m_thunk->m_mov = 0x142444C7;
#elif defined (_M_AMD64)
m_thunk->m_mov = 0xb949; #endif
m_thunk2 = (_stdcallthunk*)::HeapAlloc(s_hPrivHeap, HEAP_ZERO_MEMORY, sizeof(_stdcallthunk)); if (!m_thunk2) throw "error: m_thunk2 cannot be allocated by HeapAlloc";
m_thunk2->m_mov = 0x042444C7;
#elif defined (_M_AMD64)
m_thunk2->m_mov = 0xb948;
In the constructor of the class -
CTestDialog, I used
HeapCreate to allocate memory for the two instances of struct
_stdcallthunk, and flagged the memory page as
HEAP_CREATE_ENABLE_EXECUTE (Remark 2. ), this will avoid DEP (Data Execution Prevention) issue, i.e, if the thunk instances are initialized normally, the memory page(s) to the thunk won't be marked as executable, once the DEP is enabled in system advanced settings, the thunk will be crashing!
Take your time to understand DEP issue, Let's focus on the key codes where I placed the different assemble instruction for
m_mov respectively for the two thunk instances.
With the first instance -
m_thunk , we just get rid of the the global list in ATL where to grab the This pointer, instead of appending an extra parameter on stack frame through mov instruction:
m_thunk.m_mov = 0x142444C7
The corresponds to -
mov dword ptr [esp+0x14], pThis
Now, we're able to retrieve the
INT_PTR CALLBACK CTestDlg::StartDialogProc(HWND hwndDlg, UINT uMsg, WPARAM wParam, LPARAM lParam, DWORD_PTR This
CTestDlg* pThis = (CTestDlg*)This;
pThis->m_hDlg = hwndDlg;
DLGPROC pProc = (DLGPROC)pThis->m_thunk2->GetCodeAddress();
DLGPROC pOldProc = (DLGPROC)::SetWindowLongPtr(hwndDlg, DWLP_DLGPROC, (LONG_PTR)pProc);
return pProc(hwndDlg, uMsg, wParam, lParam);
Once we retrieved the This pointer, we assign the current
HWND handle to
pThis->m_hDlg, then we further initialize the next thunk -
m_thunk2, this will be forwarding to the real window procedure -
DialogProc, and the first parameter
DialogProc will be substituted by the
INT_PTR CALLBACK CTestDlg::DialogProc(HWND hwndDlg, UINT uMsg, WPARAM wParam, LPARAM lParam )
CTestDlg* pThis = (CTestDlg*)hwndDlg; ...
The all above processing is similar to the original ATL thunk mechanism, the difference is that we used two different thunks(i.e, different mov instruction) independing on a global list where to get This pointer back , so we get rid of ATL completely!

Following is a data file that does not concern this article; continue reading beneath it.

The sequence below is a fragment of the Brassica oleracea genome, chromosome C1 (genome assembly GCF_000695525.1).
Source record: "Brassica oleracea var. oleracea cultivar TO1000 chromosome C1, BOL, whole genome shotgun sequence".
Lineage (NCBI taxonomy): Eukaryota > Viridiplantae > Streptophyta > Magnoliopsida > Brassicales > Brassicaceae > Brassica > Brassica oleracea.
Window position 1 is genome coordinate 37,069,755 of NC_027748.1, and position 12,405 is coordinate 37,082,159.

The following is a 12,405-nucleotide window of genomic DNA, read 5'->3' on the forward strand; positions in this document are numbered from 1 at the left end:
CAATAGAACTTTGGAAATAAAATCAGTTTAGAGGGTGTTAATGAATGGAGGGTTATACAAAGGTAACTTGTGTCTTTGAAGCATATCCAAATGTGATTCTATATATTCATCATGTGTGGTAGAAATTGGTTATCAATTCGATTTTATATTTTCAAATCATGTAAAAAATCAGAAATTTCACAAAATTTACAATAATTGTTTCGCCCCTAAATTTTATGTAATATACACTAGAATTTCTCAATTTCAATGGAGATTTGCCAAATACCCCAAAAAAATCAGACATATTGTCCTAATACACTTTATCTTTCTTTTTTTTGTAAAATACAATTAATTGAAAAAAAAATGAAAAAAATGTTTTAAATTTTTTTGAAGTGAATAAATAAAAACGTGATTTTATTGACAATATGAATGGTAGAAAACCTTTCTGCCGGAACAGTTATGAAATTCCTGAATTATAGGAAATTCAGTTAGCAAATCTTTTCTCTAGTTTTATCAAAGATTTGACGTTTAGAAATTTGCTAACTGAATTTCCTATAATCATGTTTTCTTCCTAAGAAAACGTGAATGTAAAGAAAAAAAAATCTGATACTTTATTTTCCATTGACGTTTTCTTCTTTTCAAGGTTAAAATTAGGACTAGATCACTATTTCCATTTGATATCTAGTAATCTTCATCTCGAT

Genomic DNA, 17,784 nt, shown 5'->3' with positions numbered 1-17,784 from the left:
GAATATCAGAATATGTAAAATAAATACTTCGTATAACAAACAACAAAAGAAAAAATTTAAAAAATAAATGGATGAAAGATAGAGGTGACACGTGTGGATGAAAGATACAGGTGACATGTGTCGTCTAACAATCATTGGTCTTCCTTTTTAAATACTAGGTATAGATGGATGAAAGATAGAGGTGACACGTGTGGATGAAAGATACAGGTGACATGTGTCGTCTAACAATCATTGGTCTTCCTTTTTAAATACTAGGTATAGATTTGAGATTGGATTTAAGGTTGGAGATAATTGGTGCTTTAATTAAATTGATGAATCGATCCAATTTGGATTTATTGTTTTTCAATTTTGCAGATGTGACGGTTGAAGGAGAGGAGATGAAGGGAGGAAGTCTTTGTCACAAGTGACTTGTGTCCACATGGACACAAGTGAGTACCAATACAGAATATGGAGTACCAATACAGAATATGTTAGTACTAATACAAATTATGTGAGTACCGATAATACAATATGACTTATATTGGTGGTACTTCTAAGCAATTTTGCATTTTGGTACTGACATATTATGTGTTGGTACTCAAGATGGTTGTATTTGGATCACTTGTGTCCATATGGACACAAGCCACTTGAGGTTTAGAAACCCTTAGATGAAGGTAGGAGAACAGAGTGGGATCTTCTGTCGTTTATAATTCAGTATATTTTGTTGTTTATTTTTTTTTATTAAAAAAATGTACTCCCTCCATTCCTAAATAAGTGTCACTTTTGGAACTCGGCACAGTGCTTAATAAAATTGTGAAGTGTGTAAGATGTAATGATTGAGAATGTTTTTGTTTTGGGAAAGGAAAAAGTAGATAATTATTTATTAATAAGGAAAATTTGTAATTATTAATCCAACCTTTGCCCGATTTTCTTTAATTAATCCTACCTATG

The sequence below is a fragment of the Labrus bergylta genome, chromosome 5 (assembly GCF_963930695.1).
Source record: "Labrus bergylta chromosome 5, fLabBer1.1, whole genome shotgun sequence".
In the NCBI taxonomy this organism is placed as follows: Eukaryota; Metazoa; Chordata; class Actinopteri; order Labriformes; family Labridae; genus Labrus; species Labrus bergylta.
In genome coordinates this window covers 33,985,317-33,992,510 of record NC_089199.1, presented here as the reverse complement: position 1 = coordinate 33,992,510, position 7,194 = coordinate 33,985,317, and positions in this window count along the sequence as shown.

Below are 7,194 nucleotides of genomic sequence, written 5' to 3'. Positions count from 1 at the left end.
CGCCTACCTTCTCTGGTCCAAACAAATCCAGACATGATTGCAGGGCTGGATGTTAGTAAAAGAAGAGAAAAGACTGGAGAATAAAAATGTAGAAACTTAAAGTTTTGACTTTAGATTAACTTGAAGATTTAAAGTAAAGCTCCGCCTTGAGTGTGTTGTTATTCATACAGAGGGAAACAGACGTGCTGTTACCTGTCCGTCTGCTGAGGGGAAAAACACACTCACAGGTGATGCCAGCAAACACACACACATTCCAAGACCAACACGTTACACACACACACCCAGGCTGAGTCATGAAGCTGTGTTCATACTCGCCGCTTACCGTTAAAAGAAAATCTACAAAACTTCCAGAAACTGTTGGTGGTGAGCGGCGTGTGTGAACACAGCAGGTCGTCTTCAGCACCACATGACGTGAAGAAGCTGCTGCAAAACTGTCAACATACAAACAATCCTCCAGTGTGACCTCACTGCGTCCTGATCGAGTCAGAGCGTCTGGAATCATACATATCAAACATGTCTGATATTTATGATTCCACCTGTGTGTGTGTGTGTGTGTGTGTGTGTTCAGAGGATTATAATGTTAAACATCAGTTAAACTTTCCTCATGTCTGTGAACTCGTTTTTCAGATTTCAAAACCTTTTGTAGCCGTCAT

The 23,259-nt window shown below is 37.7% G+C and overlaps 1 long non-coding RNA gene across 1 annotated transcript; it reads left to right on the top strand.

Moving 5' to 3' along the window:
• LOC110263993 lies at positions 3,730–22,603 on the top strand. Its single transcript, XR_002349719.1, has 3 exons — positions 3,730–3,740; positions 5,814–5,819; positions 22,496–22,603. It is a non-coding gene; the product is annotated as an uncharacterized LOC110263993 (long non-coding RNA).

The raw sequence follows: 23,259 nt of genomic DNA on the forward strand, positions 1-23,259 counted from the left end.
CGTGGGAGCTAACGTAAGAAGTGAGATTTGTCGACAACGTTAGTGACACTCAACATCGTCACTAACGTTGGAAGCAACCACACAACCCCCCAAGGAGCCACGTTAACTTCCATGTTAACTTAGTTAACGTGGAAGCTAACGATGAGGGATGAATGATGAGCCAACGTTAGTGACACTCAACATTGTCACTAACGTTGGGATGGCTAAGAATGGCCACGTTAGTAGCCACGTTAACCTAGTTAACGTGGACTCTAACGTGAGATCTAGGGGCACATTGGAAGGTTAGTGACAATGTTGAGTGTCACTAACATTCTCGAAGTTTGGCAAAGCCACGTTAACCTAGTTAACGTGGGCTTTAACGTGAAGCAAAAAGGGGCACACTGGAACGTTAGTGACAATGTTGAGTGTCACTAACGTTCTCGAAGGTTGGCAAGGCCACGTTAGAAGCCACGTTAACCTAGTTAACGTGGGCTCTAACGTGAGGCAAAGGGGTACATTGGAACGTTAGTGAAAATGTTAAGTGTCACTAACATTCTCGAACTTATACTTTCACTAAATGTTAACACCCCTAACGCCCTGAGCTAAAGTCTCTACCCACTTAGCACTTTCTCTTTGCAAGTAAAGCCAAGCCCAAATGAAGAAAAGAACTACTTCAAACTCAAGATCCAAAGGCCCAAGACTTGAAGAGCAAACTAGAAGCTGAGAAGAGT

Points of Interest
This new thunk technique is really not a creative, I just applied a new approach to retrieve the This pointer, thus, you're not only getting rid of ATL , you also get a chance to keep tidiness code as me mentioned at beginning, another hand, it's absolute benefit for enhance performance when you only write a smaller windows app.
B.t.w, the new thunk technique is only working on X86, I would like to make a little of investigation on X64 after soon.
1. The demo project also supports X64 thunks, the assemble code for X64 thunks has a little of changes, it's not like X86 thunks, it does pass the This pointer in the 4th parameter -
lParam in StartDialogProc , on X64, it manages stack frame by the caller not the callee, if we place the This pointer on stack frame
[rsp+xxh], then we could still have to manually write more assemble codes to restore stack frame(the thunk code is the caller), this is too complex to me, so I pass the This pointer to the 4th parameter - lParam only, basically, when the
StartDialogProc is called initially, lParam is nothing, so why I choose this parameter to save This pointer. I'm not sure that I'm understanding correctly.
2. Earlier, I used VirtualAlloc to construct thunk instances dynamically, but it was too wasting memory space that I ever created each thunk in a new memory page(4k), even you want to room other thunks in same one memory page, you will still have to write extra code to create a list then detecting which thunk is freed or not.., HeapCreate / HeapAlloc / HeapFree will be more easily auto-manage memory behind a heap, it already realized the intelligence.
2012-7-28: Fixing DEP (Data Execution Prevention) issue.
2012-7-29: Thunks can be auto-managed by private heap in process. and new demo project supports X64 thunks.